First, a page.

In a ship built according to a Kindred template, humans have come to explore World’s mysterious nature and history. But they’ve brought soldiers, violence, and human nature with them.
Rather surprisingly, I haven’t read anything by Nancy Kress before – not even Beggars in Spain, though I did pick it up a while back. Somehow, her themes have just never sparked my interest. When I saw the chance to read this, I thought I should finally give her a try. This book hasn’t really changed my mind, though at least it’s based on more information.
This is the second book in a series, and while Kress initially doesn’t provide an adequate recapitulation, by the middle of the book we’ve gotten most of the details – except for one key plot point about immunity, which never really made sense to me. Kress raises interesting issues of culture shock, adaptation, and justice. She uses multiple viewpoints to present each perspective in what I assume she means to be a fair light. It didn’t really work for me.
Even allowing for different characters’ viewpoints, I had trouble with the casual gender stereotyping that is not presented as individual views, but more often as general truths – that girls are like this, men are inherently violent, or that mothers have special powers of caring (this last comes up a lot). For one thing, some of these views are not a particularly good fit to the matrilineal culture described. The ones that are (the special role of mothers) are more often expressed by the outsiders. The result is that many of the characters come across either as bigoted or two dimensional.
The worldbuilding shows some of the same flaws. The world is implied to be a kind of peaceful paradise, but animal experimentation seems to fit right into the local worldview. Perhaps my views of peace and paradise are different that Kress’. The story is built around a conflict between Terran militarization and peaceful natives. I use ‘natives’ deliberately, because there’s a very colonial feel to the narrative. While to some extent critical of military arrogance, most locals seem to fall in line with it pretty quickly, seemingly because of greater Terran wisdom – which I never saw much sign of. The takeaway for me was that ‘Sure, that really over the top militarization is bad stuff, but at heart a good looking soldier with a gun is what you need.’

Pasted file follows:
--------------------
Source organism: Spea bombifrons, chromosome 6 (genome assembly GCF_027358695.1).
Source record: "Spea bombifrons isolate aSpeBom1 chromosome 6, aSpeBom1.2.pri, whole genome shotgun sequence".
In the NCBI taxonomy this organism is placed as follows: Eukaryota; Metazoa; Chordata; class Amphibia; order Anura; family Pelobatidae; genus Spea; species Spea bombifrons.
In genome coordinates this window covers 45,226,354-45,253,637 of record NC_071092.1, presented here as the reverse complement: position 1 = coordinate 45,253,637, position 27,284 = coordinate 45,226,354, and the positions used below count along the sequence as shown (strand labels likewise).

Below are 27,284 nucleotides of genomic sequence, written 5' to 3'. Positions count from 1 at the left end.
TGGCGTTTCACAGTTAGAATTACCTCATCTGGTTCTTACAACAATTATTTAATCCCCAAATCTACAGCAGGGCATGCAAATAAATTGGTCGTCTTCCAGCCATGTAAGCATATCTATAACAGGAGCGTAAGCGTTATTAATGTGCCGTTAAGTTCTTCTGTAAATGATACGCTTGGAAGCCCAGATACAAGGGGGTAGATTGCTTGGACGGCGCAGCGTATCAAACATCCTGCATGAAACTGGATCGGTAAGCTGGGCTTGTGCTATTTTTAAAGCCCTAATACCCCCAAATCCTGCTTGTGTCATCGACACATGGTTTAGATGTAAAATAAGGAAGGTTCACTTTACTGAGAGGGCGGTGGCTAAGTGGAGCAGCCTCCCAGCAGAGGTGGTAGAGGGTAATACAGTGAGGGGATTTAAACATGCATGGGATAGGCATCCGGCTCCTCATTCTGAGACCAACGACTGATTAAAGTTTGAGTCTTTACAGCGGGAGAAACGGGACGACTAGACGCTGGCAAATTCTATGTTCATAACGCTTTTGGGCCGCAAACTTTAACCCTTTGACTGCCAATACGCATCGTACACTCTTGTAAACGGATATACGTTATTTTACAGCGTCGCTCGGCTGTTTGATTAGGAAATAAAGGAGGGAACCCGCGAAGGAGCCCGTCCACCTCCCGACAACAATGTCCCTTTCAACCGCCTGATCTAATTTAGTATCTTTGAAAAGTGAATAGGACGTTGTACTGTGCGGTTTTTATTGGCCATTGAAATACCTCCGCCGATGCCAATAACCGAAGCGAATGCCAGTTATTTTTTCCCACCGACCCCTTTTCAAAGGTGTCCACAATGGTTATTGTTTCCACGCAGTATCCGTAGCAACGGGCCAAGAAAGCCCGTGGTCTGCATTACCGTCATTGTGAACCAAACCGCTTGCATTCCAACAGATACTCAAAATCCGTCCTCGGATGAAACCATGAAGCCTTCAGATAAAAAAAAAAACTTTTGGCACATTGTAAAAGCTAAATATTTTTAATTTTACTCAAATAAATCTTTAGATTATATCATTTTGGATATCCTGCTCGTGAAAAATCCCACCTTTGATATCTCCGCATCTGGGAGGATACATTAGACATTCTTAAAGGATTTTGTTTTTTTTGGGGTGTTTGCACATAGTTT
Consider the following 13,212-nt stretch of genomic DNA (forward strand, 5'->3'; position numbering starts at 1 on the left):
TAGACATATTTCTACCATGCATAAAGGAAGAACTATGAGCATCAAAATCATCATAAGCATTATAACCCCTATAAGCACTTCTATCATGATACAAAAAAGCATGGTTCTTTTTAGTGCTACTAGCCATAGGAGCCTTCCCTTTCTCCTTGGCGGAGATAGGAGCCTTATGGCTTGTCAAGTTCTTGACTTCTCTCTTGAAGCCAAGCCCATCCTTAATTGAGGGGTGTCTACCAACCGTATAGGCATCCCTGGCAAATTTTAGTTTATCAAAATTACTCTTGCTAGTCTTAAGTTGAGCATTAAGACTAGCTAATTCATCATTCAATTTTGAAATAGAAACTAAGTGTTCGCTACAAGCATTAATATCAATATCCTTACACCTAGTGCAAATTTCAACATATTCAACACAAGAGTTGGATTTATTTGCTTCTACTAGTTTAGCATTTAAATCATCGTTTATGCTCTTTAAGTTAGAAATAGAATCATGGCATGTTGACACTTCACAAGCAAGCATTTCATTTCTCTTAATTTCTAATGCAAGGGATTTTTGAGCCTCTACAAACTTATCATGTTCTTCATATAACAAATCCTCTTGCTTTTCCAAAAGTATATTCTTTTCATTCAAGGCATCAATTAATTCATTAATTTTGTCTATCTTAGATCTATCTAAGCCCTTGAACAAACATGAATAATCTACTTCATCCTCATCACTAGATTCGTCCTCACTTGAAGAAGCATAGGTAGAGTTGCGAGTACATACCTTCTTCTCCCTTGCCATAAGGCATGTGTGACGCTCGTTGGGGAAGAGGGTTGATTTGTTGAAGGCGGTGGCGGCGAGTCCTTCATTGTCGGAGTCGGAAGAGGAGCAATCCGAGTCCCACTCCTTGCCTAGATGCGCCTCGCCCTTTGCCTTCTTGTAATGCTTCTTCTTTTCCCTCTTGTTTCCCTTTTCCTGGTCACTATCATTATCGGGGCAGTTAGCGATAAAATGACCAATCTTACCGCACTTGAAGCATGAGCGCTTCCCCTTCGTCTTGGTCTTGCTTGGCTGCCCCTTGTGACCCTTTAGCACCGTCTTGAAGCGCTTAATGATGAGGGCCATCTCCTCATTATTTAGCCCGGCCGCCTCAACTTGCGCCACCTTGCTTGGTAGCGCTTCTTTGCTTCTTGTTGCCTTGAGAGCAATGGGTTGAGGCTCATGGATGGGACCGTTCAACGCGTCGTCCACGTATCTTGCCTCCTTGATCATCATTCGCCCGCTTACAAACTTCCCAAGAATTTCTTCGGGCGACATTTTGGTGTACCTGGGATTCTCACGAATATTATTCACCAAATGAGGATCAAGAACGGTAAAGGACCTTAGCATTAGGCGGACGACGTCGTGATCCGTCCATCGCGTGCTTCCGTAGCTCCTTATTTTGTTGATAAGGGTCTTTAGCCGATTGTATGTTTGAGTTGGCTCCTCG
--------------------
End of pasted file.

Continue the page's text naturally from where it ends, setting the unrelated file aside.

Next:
The prose, happily is largely good, as is the pacing and the structure. Kress plays fast and loose with some of the handwaving – duration of travel seems to be a very flexible issue, but by and large it was the ideology I had trouble with – particularly the ending, which I just couldn’t swallow. Even on a low-tech frontier world, for example, I didn’t buy that deliberate killing (for the greater good) would be accepted quite so easily – or that a world with a complex, calm, female led culture would suddenly decide that what it really needs is a an ex-soldier.
If you want good writing and feel comfortable with colonial ideologies, this book may be for you. If you’re a soft-hearted, justice seeking pacifist that finds that sort of thing troubling, like me, you may want to skip this. Sadly, even if I felt I could overlook it for the sake of the writing, the next book promises to double down on it. That’s just not something I want to read.
22 April 2019 Science fiction | Nancy Kress | Yesterday's Kin |